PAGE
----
The gasoline business is dominated by a handful of oil companies that can manipulate supplies to increase prices and profits, and California is a prime spot for such maneuvers, congressional investigators said Monday.
A 396-page report by the Democratic staff of the Senate permanent investigations subcommittee does not accuse oil companies of violating federal antitrust laws, but notes that when only a few players control supply, then those companies have enormous power to control prices. The problem is worsened by the closure of dozens of refineries during the last 20 years, the report said.
"In a number of instances, refiners have sought to increase prices by reducing supplies," said the report, commissioned in June by Sen. Carl Levin (D-Mich.), who chairs the subcommittee. The report, citing internal oil company documents from the 1990s, contends that refiners employ a variety of strategies to boost prices, including reducing refinery production and exporting supplies out of the country.
Levin ordered the investigation, which is the subject of hearings today and Thursday, when a second summer of gasoline price spikes plagued the Midwest. This year, prices jumped again across the country as crude oil prices leaped; on Monday, the U.S. average price for a gallon of self-serve regular gasoline was $1.393, down about a penny from last week but up nearly 29 cents since early February, the Energy Department said.
The oil industry disputed the subcommittee report's findings, arguing that gasoline prices are set largely by market forces, including supply, demand and competition. Some of the blame for gasoline price spikes can be laid on government regulation, which requires more than a dozen gasoline formulas to fight air pollution in different parts of the country, said John Felmy, chief economist of the American Petroleum Institute.
"There are conditions in the market that have led to a reduction in the number of refineries. Our point is what's caused that is government regulation and not any attempt by firms to merge and increase concentration," Felmy said. California's prices are some of the highest and most volatile in the nation because the gasoline business here is particularly concentrated, with the top four refiners controlling nearly 80% of the refining capacity and the top six refiners operating about 85% of the retail outlets in the state, the report said.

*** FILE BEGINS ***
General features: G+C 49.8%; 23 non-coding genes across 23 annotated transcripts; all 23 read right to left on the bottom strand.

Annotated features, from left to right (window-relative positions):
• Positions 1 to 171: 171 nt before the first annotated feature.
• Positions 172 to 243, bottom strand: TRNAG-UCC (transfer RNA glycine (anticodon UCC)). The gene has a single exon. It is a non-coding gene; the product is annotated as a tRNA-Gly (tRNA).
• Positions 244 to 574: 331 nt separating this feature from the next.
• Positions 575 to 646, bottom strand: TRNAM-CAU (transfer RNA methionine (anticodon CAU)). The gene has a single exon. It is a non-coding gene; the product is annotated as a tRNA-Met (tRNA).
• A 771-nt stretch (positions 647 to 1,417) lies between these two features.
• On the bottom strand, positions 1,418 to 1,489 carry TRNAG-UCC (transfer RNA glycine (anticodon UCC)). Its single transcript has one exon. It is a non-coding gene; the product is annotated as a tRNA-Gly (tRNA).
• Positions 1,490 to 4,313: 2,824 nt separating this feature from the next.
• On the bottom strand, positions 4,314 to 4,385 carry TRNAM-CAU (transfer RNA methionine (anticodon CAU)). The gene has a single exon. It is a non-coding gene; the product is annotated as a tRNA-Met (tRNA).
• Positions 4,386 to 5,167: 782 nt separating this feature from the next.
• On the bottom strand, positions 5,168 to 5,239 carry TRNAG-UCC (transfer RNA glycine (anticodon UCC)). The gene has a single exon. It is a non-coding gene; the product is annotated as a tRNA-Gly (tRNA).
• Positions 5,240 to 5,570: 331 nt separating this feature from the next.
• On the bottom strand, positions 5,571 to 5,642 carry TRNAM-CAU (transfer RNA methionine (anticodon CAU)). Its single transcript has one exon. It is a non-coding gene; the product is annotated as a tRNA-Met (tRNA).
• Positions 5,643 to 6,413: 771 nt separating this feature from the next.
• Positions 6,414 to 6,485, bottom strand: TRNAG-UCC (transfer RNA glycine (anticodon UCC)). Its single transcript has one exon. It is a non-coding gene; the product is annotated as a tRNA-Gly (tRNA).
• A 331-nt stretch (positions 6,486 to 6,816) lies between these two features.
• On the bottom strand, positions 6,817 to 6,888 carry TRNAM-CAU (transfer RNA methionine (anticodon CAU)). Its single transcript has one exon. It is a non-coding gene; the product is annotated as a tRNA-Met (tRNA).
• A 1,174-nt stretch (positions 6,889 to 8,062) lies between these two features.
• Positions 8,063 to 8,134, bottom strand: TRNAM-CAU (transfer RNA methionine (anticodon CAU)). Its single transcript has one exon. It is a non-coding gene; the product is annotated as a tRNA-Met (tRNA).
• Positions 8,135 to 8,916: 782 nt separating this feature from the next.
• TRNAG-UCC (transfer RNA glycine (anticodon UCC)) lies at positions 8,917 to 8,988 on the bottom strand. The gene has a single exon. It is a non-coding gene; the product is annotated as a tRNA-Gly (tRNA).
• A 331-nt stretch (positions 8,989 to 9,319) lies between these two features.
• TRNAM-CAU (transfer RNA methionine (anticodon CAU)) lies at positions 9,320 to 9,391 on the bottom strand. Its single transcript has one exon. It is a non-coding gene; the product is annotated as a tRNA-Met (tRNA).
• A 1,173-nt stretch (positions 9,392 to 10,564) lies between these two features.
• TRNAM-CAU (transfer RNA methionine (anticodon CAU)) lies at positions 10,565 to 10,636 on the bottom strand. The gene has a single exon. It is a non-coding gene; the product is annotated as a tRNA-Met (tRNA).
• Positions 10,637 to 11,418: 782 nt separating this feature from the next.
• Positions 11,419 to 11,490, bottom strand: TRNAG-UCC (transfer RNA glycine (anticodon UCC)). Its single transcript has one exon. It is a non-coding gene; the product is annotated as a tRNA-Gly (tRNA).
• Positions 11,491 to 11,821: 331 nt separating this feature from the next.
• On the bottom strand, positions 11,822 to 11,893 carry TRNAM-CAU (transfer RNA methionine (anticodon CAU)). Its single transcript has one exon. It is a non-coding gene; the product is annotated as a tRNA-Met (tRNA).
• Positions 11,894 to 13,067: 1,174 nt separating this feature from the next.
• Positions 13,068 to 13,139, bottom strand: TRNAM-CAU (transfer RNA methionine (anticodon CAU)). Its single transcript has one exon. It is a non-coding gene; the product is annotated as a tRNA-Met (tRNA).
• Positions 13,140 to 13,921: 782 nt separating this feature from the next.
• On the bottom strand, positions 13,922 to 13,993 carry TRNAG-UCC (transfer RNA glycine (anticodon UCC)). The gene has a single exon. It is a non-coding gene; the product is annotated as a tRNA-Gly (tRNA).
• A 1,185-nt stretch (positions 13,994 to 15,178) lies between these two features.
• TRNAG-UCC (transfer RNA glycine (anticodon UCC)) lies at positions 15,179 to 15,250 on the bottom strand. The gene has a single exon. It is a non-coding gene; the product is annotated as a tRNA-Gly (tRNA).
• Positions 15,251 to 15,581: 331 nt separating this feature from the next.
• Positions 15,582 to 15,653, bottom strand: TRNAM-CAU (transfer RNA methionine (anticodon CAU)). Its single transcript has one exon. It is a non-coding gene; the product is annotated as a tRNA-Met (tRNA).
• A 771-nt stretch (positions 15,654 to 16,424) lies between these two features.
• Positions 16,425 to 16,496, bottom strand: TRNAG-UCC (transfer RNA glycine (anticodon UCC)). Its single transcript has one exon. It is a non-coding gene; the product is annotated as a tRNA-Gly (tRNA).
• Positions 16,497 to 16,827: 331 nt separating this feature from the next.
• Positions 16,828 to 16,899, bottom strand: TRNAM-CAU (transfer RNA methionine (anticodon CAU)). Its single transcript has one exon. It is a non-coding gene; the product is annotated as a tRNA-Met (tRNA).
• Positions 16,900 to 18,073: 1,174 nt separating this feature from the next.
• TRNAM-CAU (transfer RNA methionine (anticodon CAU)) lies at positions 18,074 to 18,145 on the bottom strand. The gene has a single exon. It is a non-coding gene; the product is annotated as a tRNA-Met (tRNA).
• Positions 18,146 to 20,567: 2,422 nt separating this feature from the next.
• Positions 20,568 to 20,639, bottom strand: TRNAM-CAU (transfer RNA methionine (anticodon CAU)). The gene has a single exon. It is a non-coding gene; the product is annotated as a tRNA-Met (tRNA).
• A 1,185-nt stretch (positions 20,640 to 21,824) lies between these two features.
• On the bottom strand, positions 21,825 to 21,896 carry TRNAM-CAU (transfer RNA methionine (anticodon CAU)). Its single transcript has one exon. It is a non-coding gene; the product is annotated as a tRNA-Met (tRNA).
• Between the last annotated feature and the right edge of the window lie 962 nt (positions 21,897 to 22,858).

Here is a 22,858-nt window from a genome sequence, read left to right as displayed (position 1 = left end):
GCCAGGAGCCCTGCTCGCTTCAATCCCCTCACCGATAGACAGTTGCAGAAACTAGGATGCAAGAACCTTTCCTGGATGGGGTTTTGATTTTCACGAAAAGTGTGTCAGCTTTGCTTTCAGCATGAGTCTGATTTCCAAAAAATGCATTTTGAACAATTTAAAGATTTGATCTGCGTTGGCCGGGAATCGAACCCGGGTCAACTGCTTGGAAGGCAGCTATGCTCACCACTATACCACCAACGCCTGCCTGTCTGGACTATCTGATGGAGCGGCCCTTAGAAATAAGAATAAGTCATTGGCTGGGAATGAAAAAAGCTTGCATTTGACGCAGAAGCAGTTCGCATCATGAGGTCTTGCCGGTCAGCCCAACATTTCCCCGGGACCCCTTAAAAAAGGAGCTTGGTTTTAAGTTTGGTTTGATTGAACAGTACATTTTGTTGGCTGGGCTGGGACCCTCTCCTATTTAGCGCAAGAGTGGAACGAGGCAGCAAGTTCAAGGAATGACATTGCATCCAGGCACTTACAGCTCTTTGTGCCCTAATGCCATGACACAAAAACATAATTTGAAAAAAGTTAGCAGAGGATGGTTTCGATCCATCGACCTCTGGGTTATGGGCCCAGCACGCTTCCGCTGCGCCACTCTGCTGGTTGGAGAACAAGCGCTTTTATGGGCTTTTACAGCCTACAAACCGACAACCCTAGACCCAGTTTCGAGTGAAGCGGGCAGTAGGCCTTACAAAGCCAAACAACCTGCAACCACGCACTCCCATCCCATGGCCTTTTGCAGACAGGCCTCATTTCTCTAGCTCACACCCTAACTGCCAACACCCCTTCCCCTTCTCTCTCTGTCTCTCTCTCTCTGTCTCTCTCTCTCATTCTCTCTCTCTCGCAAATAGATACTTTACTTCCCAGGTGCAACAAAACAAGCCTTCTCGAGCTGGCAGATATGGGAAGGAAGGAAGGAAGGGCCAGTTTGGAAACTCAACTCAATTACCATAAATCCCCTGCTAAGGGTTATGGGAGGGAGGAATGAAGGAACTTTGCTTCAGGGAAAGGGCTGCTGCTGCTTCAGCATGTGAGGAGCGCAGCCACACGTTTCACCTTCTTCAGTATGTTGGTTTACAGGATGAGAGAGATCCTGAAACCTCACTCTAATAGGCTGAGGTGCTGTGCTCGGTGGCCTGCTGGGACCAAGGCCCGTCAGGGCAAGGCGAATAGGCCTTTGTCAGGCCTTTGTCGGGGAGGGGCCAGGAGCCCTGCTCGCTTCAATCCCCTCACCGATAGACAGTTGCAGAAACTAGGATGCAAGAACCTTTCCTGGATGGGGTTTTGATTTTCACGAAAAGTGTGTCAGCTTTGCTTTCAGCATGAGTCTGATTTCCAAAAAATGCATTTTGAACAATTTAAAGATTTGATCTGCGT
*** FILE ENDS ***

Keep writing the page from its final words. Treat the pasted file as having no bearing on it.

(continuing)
In addition, California is an island in the gasoline world, consuming since 1996 a unique cleaner-burning gasoline that is produced by few refineries outside the state. The California refineries, running at full production, are barely able to satisfy the state's 1-million-barrel-per-day appetite for gasoline and frequently must rely on expensive imports to keep California motorists supplied, the report stated. (The gasoline market in California is the second-biggest in the world, tied with Japan for the No. 2 spot after the United States as a whole.)
In such a situation, any slight supply disruption is enough to send prices soaring, but at times, the report contended, prices are kept high by other means.
The report cited industry documents from unnamed companies that indicate some West Coast refiners routinely sell gasoline out of state, even at a loss. One document, produced by an unnamed refiner, said the company planned to export gas to "improve market conditions" and that the firm was willing to "take [a] hit on price to firm up market."
The report also included a 1996 presentation to senior Arco managers outlining a strategy to export gasoline so a surplus would not develop in California. A spokesman for BP, which now owns Arco, said that the document was a consultant report never acted upon by Arco, adding that the company does not export gasoline out of California.
Because so much gasoline is sold in California, any price increase is unusually costly to the state's economy, the report said, pegging the toll of a 1-cent increase in the price of a gallon of gasoline at $420,000 per day, or $153 million per year.